THE N.S.A.’S PRISM REMAINS OPAQUE
A week after the exposure of mass-surveillance programs built and managed by the National Security Agency, we know that the leaker is a twenty-nine-year-old contract I.T. worker named Edward Snowden. We know his past online identity, TheTrueHOOHA, and the details of his personal life and political beliefs posted with that alias—he appears as a sort of techno-libertarian agnostic, a common archetype of Internet forums. We know about his girlfriend, a photogenic dancer. We even have reports that he smuggled the documents he leaked to theGuardian and the Washington Post out of the Hawaiian base where he worked on a thumb drive—or maybe on four laptops, or both. But we still know distressingly little about the programs Snowden sought to expose.
Snowden’s actions revealed a few distinct, though interrelated, N.S.A. programs. The first, of which we have the clearest picture—largely because government officials have acknowledged and defended the program—collects the records of nearly every call placed within the United States. Snowden leaked to the Guardian a secret court order demanding that Verizon Business turn over the records—“telephony metadata”—of calls within, to, and from the United States that cross its network. It then emerged that the N.S.A. has been collecting such records for seven years, from every major carrier in the country. The President and others in the Administration emphasized, in response, that the N.S.A. wasn’t listening to actual conversations. But the vast database of records the N.S.A. collects can say far more than a phone conversation. Metadata, which can include caller and location information, is fairly talkative. (Senator Dianne Feinstein has stated that the N.S.A. does not require a court order to search its database of call logs; it needs only “reasonable, articulable cause to believe that that individual is connected to a terrorist group.”)
Another program, Boundless Informant, tracks and maps where the N.S.A.’s Internet intelligence comes from on a country-by-country basis, even though the N.S.A. had told Congress that it did not possess the "technical insights" to make such detailed assessments.
Meanwhile, the program called Prism, which aims to collect digital intelligence about foreign targets, remains frustratingly opaque. The leaked slides of the PowerPoint presentation that formed the basis for the news—its intended audience within the N.S.A. remains unclear—claim that nine leading tech companies participate in Prism, permitting the N.S.A. to gather data like e-mails, chat records, photos, videos, file transfers, and more. An additional slide published by theGuardian states that Prism features “collection directly from the servers” of those tech companies. The Post wrote that the N.S.A. and F.B.I. “are tapping directly into the central servers of nine leading U.S. Internet companies.”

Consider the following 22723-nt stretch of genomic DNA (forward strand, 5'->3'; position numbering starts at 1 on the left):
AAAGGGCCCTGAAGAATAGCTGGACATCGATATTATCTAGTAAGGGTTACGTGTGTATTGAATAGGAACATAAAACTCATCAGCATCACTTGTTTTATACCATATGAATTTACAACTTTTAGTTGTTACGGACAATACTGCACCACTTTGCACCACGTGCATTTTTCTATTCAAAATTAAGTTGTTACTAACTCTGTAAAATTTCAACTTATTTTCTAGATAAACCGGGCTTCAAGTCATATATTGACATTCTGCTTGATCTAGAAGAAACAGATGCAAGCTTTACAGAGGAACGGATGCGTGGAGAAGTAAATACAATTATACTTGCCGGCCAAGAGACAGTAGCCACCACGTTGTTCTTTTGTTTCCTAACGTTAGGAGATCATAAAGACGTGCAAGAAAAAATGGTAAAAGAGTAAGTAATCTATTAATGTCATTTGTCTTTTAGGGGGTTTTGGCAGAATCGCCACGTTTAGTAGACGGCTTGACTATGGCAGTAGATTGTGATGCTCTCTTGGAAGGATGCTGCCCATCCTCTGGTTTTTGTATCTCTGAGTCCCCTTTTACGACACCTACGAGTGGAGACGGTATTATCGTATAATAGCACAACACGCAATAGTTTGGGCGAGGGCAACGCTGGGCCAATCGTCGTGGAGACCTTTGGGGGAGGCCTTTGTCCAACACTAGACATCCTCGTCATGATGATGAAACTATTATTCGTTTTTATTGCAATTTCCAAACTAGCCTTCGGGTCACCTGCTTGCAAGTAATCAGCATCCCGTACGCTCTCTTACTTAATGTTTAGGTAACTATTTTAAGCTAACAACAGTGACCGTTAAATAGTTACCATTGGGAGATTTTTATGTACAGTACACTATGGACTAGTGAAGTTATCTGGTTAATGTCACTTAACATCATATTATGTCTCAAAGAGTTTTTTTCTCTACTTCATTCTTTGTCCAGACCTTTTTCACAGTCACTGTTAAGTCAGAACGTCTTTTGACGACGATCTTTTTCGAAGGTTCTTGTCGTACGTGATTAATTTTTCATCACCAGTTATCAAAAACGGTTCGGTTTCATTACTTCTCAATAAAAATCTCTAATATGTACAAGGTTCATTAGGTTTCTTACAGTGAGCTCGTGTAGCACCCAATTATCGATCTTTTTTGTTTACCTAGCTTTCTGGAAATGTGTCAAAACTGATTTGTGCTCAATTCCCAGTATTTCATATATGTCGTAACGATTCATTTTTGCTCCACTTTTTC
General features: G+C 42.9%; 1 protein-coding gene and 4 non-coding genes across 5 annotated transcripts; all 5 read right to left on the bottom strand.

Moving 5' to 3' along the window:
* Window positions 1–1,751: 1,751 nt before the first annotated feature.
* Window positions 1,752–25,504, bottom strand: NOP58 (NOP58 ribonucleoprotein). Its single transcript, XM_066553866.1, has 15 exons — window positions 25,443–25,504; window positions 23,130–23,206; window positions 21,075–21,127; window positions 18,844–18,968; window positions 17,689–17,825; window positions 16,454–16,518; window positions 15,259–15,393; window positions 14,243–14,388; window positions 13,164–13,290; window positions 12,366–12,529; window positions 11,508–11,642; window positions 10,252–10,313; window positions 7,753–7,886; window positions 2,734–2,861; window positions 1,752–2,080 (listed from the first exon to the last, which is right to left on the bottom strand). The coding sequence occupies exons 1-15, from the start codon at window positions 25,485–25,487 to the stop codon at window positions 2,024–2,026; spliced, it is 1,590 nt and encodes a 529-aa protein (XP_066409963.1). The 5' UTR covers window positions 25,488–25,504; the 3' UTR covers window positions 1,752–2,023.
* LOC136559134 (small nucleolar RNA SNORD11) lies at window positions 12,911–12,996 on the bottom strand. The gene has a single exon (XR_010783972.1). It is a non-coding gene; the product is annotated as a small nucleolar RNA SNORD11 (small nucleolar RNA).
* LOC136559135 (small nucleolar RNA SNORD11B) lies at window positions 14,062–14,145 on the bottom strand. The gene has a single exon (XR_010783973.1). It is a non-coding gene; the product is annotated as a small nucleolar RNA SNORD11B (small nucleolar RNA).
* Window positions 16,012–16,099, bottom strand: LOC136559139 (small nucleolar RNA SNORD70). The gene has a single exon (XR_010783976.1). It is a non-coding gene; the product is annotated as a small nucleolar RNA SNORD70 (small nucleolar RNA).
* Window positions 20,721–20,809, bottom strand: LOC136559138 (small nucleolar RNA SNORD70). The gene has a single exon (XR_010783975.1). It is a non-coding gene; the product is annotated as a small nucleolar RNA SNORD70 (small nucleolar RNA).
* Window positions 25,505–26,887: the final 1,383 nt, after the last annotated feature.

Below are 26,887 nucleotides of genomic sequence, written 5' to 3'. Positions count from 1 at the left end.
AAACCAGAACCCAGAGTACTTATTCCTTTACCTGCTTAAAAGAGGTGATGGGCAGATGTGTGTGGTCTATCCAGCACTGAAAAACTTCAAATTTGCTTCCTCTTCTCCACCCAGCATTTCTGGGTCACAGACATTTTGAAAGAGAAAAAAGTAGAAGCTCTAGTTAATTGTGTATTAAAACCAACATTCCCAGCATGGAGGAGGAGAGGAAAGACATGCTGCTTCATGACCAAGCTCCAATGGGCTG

But it increasingly appears that the technical descriptions in the Post and the Guardian may have been imprecise. This would be unfortunate, whether it resulted from the limited knowledge of the reporters and their editors, or simply from flawed claims in the internal documents. The technical details of Prism matter; they carry implications in terms of the nature of the program itself and the extent of tech companies’ coöperation. While the Times, citing “people briefed on the negotiations” between the government and the companies, has described Prism as functioning like a “locked mailbox” to which the government has the key, the Post has reported that, according to anonymous “intelligence community” sources, “government employees cleared for PRISM access may ‘task’ the system and receive results from an Internet company without further interaction with the company’s staff.” It added that “companies cannot see the queries that are sent from the NSA to the systems installed on their premises.”
The office of Director of National Intelligence James Clapper has said in a statement that the “government does not unilaterally obtain information from the servers of U.S. electronic communication service providers.” (Though we do not know what “unilaterally” means in this context, and Clapper falsely told the Senate, before the leaks, that the N.S.A. did not “wittingly” collect any sort of data on millions of Americans.) Google’s response to the allegations has also been aggressive. The company’s chief legal officer, David Drummond, wrote in a post, “We cannot say this more clearly—the government does not have access to Google servers—not directly, or via a back door, or a so-called drop box. Nor have we received blanket orders of the kind being discussed in the media.” The company has publicly requested that the government allow it to disclose the number of Foreign Intelligence Surveillance Act national-security requests it receives—which must currently be kept secret—because its “numbers would clearly show that our compliance with these requests falls far short of the claims being made.” (Microsoft and Facebook have followed suit.) What Google says is very different from what the N.S.A. documents that the Post and the Guardian have published allege. But it seems unlikely that Google would intentionally engage in even minor misdirection, given its high price: if Google were caught lying, it would lose users’ trust forever, which could actually destroy the company.